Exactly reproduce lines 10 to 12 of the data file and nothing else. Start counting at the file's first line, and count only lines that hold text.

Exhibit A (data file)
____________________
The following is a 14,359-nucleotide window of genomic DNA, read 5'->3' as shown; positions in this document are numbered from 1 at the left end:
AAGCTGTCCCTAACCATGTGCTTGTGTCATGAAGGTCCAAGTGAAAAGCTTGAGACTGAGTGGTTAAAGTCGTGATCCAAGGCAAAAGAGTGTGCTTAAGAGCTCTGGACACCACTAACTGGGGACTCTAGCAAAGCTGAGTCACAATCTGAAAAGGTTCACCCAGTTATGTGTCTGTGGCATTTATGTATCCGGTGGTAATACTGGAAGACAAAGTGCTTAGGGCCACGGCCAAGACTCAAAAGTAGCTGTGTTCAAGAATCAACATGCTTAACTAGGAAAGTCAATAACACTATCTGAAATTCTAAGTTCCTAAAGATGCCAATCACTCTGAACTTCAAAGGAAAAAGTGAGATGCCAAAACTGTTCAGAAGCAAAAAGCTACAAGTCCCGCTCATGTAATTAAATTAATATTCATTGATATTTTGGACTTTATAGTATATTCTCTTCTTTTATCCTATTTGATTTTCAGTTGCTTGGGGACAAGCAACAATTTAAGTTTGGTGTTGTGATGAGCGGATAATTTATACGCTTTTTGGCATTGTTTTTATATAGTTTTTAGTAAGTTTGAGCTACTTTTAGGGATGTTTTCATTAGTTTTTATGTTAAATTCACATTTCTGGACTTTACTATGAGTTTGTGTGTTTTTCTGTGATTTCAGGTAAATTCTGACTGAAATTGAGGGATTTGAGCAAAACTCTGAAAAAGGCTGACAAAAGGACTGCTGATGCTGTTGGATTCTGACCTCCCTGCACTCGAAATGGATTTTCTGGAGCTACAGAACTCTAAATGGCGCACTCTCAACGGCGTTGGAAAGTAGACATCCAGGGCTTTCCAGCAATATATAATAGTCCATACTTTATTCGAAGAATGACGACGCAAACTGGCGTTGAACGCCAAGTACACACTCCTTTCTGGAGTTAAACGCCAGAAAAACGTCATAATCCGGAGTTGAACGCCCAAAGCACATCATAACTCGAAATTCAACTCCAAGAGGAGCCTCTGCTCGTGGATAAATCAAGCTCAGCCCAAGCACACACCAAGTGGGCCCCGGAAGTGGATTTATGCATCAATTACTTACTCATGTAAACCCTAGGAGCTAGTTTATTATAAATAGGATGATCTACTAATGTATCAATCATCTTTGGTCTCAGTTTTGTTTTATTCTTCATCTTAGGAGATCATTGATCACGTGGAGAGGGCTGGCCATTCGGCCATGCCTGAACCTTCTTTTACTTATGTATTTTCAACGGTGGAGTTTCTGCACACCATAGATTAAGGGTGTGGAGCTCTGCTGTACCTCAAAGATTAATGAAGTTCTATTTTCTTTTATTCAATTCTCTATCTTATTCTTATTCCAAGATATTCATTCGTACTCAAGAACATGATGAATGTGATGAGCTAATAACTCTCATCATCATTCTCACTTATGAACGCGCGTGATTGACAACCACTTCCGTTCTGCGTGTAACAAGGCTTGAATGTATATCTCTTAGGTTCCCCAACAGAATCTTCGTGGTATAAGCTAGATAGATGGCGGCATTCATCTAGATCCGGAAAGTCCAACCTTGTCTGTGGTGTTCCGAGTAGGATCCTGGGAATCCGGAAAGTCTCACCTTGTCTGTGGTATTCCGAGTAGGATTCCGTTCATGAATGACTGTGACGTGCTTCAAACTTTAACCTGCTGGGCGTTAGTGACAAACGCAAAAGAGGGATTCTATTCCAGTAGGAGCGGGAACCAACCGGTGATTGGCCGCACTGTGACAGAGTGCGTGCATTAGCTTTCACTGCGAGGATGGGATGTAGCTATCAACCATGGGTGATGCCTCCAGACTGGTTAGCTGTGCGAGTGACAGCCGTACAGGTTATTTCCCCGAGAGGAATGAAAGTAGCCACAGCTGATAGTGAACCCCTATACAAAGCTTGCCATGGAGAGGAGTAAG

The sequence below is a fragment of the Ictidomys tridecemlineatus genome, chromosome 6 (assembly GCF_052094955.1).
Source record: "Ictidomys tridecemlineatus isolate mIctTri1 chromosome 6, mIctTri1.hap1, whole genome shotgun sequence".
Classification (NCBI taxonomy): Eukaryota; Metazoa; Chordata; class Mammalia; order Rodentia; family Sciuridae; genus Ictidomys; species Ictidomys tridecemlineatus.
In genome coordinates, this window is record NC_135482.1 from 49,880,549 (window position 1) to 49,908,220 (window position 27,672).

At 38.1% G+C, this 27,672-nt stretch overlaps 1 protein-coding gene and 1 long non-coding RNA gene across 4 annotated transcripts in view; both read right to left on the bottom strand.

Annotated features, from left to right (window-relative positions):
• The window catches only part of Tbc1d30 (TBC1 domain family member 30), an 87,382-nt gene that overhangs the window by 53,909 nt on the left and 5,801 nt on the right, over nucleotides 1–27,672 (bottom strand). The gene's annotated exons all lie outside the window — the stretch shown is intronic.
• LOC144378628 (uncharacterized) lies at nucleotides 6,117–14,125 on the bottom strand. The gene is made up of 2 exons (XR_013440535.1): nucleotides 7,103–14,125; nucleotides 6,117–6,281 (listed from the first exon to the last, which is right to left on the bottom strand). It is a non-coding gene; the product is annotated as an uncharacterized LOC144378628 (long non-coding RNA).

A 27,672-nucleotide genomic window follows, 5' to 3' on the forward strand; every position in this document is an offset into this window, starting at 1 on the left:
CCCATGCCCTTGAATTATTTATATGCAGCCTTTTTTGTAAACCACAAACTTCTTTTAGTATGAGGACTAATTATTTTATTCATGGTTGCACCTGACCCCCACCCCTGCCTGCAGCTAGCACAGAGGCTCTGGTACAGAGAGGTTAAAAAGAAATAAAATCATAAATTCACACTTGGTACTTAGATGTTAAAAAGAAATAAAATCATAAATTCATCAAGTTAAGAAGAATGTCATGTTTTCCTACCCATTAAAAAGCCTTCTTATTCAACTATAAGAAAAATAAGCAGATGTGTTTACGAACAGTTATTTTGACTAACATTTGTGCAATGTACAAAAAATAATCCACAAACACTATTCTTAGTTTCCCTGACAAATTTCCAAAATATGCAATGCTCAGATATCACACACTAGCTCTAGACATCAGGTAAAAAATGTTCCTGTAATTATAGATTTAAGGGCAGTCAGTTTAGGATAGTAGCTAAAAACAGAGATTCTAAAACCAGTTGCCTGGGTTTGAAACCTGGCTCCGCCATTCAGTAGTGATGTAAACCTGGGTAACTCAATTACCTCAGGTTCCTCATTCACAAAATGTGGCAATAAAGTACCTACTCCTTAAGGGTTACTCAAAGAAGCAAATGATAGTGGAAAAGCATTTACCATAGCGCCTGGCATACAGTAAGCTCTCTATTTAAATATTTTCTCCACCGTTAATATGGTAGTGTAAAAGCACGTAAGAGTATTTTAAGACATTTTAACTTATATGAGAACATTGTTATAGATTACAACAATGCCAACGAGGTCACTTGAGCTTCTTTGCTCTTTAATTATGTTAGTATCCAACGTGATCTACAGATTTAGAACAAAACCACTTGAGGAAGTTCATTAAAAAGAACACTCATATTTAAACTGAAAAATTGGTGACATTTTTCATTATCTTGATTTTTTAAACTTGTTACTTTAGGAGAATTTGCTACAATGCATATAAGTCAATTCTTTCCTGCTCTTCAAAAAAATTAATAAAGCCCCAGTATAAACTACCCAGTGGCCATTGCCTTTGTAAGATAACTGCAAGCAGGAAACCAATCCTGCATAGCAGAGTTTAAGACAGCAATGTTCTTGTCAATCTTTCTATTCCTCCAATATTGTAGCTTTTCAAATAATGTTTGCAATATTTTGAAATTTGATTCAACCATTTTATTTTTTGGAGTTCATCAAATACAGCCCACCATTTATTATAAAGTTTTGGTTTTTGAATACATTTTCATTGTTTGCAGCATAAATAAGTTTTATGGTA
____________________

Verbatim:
• LOC144378628 (uncharacterized) lies at nucleotides 6,117–14,125 on the bottom strand. The gene is made up of 2 exons (XR_013440535.1): nucleotides 7,103–14,125; nucleotides 6,117–6,281 (listed from the first exon to the last, which is right to left on the bottom strand). It is a non-coding gene; the product is annotated as an uncharacterized LOC144378628 (long non-coding RNA).

A 27,672-nucleotide genomic window follows, 5' to 3' on the forward strand; every position in this document is an offset into this window, starting at 1 on the left:
CCCATGCCCTTGAATTATTTATATGCAGCCTTTTTTGTAAACCACAAACTTCTTTTAGTATGAGGACTAATTATTTTATTCATGGTTGCACCTGACCCCCACCCCTGCCTGCAGCTAGCACAGAGGCTCTGGTACAGAGAGGTTAAAAAGAAATAAAATCATAAATTCACACTTGGTACTTAGATGTTAAAAAGAAATAAAATCATAAATTCATCAAGTTAAGAAGAATGTCATGTTTTCCTACCCATTAAAAAGCCTTCTTATTCAACTATAAGAAAAATAAGCAGATGTGTTTACGAACAGTTATTTTGACTAACATTTGTGCAATGTACAAAAAATAATCCACAAACACTATTCTTAGTTTCCCTGACAAATTTCCAAAATATGCAATGCTCAGATATCACACACTAGCTCTAGACATCAGGTAAAAAATGTTCCTGTAATTATAGATTTAAGGGCAGTCAGTTTAGGATAGTAGCTAAAAACAGAGATTCTAAAACCAGTTGCCTGGGTTTGAAACCTGGCTCCGCCATTCAGTAGTGATGTAAACCTGGGTAACTCAATTACCTCAGGTTCCTCATTCACAAAATGTGGCAATAAAGTACCTACTCCTTAAGGGTTACTCAAAGAAGCAAATGATAGTGGAAAAGCATTTACCATAGCGCCTGGCATACAGTAAGCTCTCTATTTAAATATTTTCTCCACCGTTAATATGGTAGTGTAAAAGCACGTAAGAGTATTTTAAGACATTTTAACTTATATGAGAACATTGTTATAGATTACAACAATGCCAACGAGGTCACTTGAGCTTCTTTGCTCTTTAATTATGTTAGTATCCAACGTGATCTACAGATTTAGAACAAAACCACTTGAGGAAGTTCATTAAAAAGAACACTCATATTTAAACTGAAAAATTGGTGACATTTTTCATTATCTTGATTTTTTAAACTTGTTACTTTAGGAGAATTTGCTACAATGCATATAAGTCAATTCTTTCCTGCTCTTCAAAAAAATTAATAAAGCCCCAGTATAAACTACCCAGTGGCCATTGCCTTTGTAAGATAACTGCAAGCAGGAAACCAATCCTGCATAGCAGAGTTTAAGACAGCAATGTTCTTGTCAATCTTTCTATTCCTCCAATATTGTAGCTTTTCAAATAATGTTTGCAATATTTTGAAATTTGATTCAACCATTTTATTTTTTGGAGTTCATCAAATACAGCCCACCATTTATTATAAAGTTTTGGTTTTTGAATACATTTTCATTGTTTGCAGCATAAATAAGTTTTATGGTA